With about 90% of world trade transported by sea, global shipping accounts for nearly 3% of the world's CO2 emissions and the sector is under growing scrutiny to become cleaner
The global shipping industry is on course to see its greenhouse gas emissions rise by around a fifth by 2050 if action including introducing a carbon levy on fuel is not taken, new research backed by industry leaders shows.
With about 90% of world trade transported by sea, global shipping accounts for nearly 3% of the world's CO2 emissions and the sector is under growing scrutiny to become cleaner.
"The transition doesn't happen by itself because the ways of decarbonising are more expensive than just continuing to run on fossil fuels," said Bo Cerup-Simonsen, head of the independent Maersk Mc-Kinney Moller Center for Zero Carbon Shipping, which published its research on Monday.
"If we don't do anything beyond what is just normal good practice then shipping is on a path which is very far from the pathway laid by IPCC (Intergovernmental Panel on Climate Change) and the Paris Agreement," Cerup-Simonsen told Reuters.
He referred to a landmark report by the UN climate panel published in August, which warned that global warming is dangerously close to spiralling out of control.
However, decarbonisation over the next three decades would in fact be possible if action, including a global carbon levy on shipping fuels, is taken to ensure that zero and low carbon fuels become economically viable and competitive to fossil fuels, he said.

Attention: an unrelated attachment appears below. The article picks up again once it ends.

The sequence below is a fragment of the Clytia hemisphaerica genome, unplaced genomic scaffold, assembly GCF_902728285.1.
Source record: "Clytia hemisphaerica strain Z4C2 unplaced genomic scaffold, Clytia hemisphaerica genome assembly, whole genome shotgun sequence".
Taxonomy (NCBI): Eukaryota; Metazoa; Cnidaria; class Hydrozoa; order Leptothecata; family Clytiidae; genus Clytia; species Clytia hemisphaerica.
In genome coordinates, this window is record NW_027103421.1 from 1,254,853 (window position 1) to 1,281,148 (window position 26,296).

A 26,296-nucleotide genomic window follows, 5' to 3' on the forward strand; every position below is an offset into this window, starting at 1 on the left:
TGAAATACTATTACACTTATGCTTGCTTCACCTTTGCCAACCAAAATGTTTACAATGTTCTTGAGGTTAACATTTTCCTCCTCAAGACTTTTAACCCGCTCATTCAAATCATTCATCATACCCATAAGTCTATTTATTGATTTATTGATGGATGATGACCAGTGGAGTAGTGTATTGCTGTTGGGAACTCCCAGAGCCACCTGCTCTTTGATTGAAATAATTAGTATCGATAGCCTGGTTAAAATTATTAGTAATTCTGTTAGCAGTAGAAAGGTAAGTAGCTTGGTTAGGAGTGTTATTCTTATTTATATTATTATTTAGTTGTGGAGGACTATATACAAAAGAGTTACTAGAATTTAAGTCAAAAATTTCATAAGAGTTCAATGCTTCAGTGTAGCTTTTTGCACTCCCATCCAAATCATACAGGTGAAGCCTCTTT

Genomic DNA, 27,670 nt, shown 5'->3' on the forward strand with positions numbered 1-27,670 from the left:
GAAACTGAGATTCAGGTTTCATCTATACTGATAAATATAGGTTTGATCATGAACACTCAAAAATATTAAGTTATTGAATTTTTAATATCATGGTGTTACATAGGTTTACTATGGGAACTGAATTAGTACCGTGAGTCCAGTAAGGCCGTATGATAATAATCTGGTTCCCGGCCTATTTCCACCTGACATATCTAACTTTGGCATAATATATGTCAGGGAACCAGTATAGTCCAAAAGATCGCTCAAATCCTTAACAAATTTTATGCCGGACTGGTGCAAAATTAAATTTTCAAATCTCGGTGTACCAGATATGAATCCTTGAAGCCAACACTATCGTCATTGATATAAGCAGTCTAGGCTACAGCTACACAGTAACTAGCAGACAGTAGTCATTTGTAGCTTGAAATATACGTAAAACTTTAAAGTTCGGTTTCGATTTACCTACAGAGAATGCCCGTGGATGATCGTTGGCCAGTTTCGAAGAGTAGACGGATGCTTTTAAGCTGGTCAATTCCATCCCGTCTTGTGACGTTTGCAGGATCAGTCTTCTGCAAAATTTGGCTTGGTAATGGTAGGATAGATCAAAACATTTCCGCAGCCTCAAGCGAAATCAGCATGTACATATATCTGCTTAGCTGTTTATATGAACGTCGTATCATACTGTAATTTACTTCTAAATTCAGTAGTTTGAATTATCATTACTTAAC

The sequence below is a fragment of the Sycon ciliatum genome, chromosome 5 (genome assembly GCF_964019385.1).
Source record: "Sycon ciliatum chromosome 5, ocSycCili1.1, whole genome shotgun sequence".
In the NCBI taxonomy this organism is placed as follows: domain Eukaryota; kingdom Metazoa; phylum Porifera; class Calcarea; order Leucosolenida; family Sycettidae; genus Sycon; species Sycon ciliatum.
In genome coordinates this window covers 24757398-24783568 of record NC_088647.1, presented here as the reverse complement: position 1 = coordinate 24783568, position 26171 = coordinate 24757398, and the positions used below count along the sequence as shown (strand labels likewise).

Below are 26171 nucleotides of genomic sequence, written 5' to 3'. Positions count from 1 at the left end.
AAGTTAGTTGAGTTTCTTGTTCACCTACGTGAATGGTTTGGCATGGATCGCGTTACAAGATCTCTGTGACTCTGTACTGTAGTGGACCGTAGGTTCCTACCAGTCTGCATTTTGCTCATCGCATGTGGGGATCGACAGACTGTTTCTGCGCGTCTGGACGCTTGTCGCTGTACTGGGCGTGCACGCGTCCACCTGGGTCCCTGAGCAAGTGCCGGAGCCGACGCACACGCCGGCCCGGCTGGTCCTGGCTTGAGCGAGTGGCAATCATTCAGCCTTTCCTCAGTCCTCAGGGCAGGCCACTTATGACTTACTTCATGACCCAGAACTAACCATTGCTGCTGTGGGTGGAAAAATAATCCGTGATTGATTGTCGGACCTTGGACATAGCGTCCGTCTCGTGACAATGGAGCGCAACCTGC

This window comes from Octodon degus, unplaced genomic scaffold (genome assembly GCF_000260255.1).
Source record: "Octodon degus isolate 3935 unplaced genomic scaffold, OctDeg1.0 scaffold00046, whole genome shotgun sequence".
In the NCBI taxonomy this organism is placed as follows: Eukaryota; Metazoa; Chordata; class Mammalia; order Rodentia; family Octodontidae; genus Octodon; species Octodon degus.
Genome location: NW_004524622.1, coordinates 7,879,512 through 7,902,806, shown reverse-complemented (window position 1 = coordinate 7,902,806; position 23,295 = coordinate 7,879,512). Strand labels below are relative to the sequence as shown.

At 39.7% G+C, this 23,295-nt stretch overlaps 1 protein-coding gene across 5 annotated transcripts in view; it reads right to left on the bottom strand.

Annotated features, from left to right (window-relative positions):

Leading shipping associations in September proposed creating a global levy on carbon emissions from ships to help speed up the industry's efforts to go greener and submitted a proposal to the UN's shipping agency, the International Maritime Organization.
The Maersk Mc-Kinney Moller Center for Zero Carbon Shipping said such a levy could be introduced initially at as low as $50 per ton of CO2, with the revenue raised being earmarked for first-movers in the industry to incentivise research and development of alternative fuels.
"You then have 99% (of the shipping industry) running on fossil fuel and they are paying for the 1% that are starting to run on the green fuels," Cerup-Simonsen said.
The levy could then be gradually increased to $150 towards 2050, the centre says in its report.
The Copenhagen-based non-profit centre was founded last year with funding by shipping giant A P Moller-Maersk's majority owner, the A P Moller Foundation, and partners include shipping lines Maersk and NYK, oil firm BP Siemens Energy and Mitsubishi Heavy Industries.